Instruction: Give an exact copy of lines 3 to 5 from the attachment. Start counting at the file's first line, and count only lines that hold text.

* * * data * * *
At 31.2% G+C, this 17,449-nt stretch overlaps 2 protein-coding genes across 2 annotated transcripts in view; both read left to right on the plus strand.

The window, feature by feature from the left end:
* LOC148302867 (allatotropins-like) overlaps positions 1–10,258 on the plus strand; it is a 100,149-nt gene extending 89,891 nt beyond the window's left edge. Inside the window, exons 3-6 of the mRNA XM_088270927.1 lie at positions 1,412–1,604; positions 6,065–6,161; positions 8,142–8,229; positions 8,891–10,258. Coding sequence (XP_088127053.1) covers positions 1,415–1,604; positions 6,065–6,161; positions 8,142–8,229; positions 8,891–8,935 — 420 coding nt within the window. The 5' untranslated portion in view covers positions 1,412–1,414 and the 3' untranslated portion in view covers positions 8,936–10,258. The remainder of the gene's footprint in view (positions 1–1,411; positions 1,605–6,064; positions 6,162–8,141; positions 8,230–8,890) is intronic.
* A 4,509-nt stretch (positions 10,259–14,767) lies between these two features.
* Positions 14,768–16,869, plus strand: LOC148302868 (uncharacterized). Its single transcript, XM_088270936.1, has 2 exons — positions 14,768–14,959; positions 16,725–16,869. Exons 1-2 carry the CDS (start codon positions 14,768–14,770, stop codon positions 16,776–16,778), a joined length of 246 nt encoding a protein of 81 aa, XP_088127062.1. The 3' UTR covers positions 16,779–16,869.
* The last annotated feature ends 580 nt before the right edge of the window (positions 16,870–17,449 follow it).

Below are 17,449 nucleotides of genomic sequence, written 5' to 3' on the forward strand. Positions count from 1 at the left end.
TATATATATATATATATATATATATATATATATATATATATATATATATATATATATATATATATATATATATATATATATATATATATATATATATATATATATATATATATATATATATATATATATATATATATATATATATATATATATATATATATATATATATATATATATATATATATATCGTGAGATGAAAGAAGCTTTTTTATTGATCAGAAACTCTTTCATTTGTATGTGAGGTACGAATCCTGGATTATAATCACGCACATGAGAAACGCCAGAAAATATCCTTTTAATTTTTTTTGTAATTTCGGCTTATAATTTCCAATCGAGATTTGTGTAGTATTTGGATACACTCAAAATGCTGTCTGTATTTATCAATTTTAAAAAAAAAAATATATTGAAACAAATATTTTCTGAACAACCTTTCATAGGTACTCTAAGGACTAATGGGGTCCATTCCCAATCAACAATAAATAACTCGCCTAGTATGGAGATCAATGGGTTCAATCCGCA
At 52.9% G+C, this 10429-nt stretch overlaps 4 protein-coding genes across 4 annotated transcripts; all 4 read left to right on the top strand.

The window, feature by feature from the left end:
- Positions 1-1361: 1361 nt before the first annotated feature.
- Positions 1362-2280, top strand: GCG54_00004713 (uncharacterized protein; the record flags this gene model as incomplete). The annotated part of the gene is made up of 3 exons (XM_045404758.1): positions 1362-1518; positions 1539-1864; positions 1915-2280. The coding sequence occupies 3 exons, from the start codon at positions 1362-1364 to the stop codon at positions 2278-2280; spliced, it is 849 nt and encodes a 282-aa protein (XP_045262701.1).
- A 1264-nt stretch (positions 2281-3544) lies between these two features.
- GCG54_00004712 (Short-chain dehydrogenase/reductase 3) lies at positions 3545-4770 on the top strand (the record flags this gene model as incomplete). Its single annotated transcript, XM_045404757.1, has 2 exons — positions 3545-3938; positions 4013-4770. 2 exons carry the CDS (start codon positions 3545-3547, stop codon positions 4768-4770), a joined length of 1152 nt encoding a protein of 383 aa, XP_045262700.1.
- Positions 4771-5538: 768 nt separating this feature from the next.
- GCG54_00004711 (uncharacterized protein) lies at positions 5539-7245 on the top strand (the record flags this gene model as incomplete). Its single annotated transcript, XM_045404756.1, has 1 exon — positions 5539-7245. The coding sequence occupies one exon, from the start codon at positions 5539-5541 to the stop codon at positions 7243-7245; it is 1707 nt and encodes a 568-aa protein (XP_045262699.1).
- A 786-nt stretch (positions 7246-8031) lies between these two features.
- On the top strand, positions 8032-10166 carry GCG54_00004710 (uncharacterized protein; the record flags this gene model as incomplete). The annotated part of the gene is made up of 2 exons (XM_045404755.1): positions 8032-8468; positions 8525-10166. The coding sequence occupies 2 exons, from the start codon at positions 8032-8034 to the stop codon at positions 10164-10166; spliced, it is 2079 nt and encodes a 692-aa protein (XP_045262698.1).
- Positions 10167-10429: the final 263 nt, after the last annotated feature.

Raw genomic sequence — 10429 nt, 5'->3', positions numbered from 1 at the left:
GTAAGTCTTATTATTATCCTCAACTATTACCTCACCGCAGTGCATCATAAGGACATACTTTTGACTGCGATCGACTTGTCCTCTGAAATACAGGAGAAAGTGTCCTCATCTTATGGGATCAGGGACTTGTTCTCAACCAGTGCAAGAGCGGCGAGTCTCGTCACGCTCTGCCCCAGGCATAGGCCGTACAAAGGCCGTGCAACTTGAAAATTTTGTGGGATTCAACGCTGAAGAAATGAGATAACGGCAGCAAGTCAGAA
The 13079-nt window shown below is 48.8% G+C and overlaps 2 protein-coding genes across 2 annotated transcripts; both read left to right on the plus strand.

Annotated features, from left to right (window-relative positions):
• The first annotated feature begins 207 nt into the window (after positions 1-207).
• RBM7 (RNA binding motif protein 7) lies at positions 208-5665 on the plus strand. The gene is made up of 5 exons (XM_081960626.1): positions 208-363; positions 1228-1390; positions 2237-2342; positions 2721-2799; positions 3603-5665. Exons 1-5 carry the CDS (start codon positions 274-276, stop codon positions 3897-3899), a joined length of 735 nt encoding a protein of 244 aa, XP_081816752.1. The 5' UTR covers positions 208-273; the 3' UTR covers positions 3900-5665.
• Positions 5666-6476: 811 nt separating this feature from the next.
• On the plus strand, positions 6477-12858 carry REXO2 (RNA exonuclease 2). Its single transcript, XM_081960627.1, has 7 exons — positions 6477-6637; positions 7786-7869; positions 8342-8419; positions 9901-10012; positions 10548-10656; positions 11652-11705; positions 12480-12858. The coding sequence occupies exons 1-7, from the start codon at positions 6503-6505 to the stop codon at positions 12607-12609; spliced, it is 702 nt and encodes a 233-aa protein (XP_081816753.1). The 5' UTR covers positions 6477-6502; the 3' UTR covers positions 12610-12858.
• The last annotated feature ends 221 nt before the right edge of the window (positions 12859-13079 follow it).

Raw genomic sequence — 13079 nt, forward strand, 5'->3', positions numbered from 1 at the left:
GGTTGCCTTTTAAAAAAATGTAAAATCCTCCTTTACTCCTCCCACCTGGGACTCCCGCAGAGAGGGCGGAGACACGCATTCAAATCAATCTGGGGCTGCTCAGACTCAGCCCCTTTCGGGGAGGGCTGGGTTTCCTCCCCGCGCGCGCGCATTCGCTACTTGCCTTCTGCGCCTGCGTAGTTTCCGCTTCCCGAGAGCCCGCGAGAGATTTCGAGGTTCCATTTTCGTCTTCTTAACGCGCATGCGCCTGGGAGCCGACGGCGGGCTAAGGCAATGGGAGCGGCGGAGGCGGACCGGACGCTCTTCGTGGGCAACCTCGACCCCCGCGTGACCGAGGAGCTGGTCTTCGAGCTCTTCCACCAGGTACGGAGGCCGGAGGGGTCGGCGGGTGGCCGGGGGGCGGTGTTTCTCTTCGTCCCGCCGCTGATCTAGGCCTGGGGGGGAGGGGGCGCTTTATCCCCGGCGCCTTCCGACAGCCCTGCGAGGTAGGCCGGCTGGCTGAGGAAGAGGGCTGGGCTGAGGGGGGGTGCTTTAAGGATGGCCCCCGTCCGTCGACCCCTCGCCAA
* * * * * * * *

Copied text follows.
* LOC148302867 (allatotropins-like) overlaps positions 1–10,258 on the plus strand; it is a 100,149-nt gene extending 89,891 nt beyond the window's left edge. Inside the window, exons 3-6 of the mRNA XM_088270927.1 lie at positions 1,412–1,604; positions 6,065–6,161; positions 8,142–8,229; positions 8,891–10,258. Coding sequence (XP_088127053.1) covers positions 1,415–1,604; positions 6,065–6,161; positions 8,142–8,229; positions 8,891–8,935 — 420 coding nt within the window. The 5' untranslated portion in view covers positions 1,412–1,414 and the 3' untranslated portion in view covers positions 8,936–10,258. The remainder of the gene's footprint in view (positions 1–1,411; positions 1,605–6,064; positions 6,162–8,141; positions 8,230–8,890) is intronic.
* A 4,509-nt stretch (positions 10,259–14,767) lies between these two features.
* Positions 14,768–16,869, plus strand: LOC148302868 (uncharacterized). Its single transcript, XM_088270936.1, has 2 exons — positions 14,768–14,959; positions 16,725–16,869. Exons 1-2 carry the CDS (start codon positions 14,768–14,770, stop codon positions 16,776–16,778), a joined length of 246 nt encoding a protein of 81 aa, XP_088127062.1. The 3' UTR covers positions 16,779–16,869.